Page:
• Spectrophobic - Saturday, December 20, 2014 - link

    The memory isn't really a big problems... unless you're using Chrome, Steam, or playing modern games.
  • ados_cz - Saturday, December 20, 2014 - link

    I have 1GB of RAM on Linx 7 as well and hard-set the swap file to 2GB and I see no problems. BTW I tried to steam-stream DOTA 2 over my N wireless from mine main PC (i5 4670k + GTX 760) and it works flawlessly and looks great.
  • eriri-el - Saturday, December 20, 2014 - link

    A small disappointment I have with this article; I have a Stream 7, and you can enable 20/40 MHz channel width in Device Manager under the Network Adapters, RTL8723BS properties, Advanced Tab, Bandwidth. I can connect at 150Mbps to my wireless network just fine, but I don't notice it being much faster. Not user friendly, but then again this is Anandtech. Also, the article didn't mention a small niggle I have with the display besides what is already mentioned, the screen refreshes at 53Hz only. Not really a deal breaker considering nothing much can go above that refresh rate which entry-level specs, but it's worth noting. Also may I ask Brandon, since you did mention that the average user who probably buys this tablet probably won't have access to this kind of color calibration, can you upload your ICC profile so that we average users can benefit. I know no two screens are exactly the same, but at least it'll be better that what we get out of the box, no?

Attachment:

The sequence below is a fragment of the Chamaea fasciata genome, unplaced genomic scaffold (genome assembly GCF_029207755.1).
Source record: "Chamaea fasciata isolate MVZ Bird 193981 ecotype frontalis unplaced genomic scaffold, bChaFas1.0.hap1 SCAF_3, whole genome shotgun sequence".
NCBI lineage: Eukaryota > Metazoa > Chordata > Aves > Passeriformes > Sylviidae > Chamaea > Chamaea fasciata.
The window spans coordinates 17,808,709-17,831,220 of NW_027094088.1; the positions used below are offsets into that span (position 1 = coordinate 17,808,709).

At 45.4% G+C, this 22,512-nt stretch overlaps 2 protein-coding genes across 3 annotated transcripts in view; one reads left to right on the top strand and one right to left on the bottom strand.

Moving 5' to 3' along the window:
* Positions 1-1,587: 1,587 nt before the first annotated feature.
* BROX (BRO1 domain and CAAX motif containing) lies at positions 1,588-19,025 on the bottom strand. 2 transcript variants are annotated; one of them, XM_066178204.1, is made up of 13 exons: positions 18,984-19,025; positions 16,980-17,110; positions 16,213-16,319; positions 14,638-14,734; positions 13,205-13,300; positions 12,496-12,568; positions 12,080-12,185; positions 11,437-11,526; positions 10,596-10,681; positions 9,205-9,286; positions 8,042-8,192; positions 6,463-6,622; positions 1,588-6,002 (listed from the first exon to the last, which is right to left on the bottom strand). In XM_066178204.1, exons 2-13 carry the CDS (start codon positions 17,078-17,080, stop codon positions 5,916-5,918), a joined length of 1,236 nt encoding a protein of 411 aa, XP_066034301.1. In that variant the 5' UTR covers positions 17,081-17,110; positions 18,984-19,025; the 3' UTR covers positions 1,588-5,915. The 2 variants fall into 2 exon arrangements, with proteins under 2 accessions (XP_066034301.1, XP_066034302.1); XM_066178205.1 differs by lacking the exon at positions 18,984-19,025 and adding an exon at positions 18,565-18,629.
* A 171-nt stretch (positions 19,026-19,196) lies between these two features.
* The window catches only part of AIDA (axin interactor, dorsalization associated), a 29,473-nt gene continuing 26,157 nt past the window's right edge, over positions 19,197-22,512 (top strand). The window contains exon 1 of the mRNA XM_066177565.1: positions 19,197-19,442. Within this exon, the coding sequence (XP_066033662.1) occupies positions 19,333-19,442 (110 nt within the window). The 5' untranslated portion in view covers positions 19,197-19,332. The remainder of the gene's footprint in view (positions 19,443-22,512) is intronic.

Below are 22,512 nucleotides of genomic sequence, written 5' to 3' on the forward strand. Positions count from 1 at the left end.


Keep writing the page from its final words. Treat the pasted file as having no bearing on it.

• Brandon Chester - Saturday, December 20, 2014 - link

    I had considered doing so but I don't know if it might violate some agreement between us and X-Rite or SpectraCal who provided the equipment and software.
  • Brandon Chester - Saturday, December 20, 2014 - link

    Also mine is selected to run at 60Hz and UFOTest confirmed that it was refreshing properly.

Log in

Don't have an account? Sign up now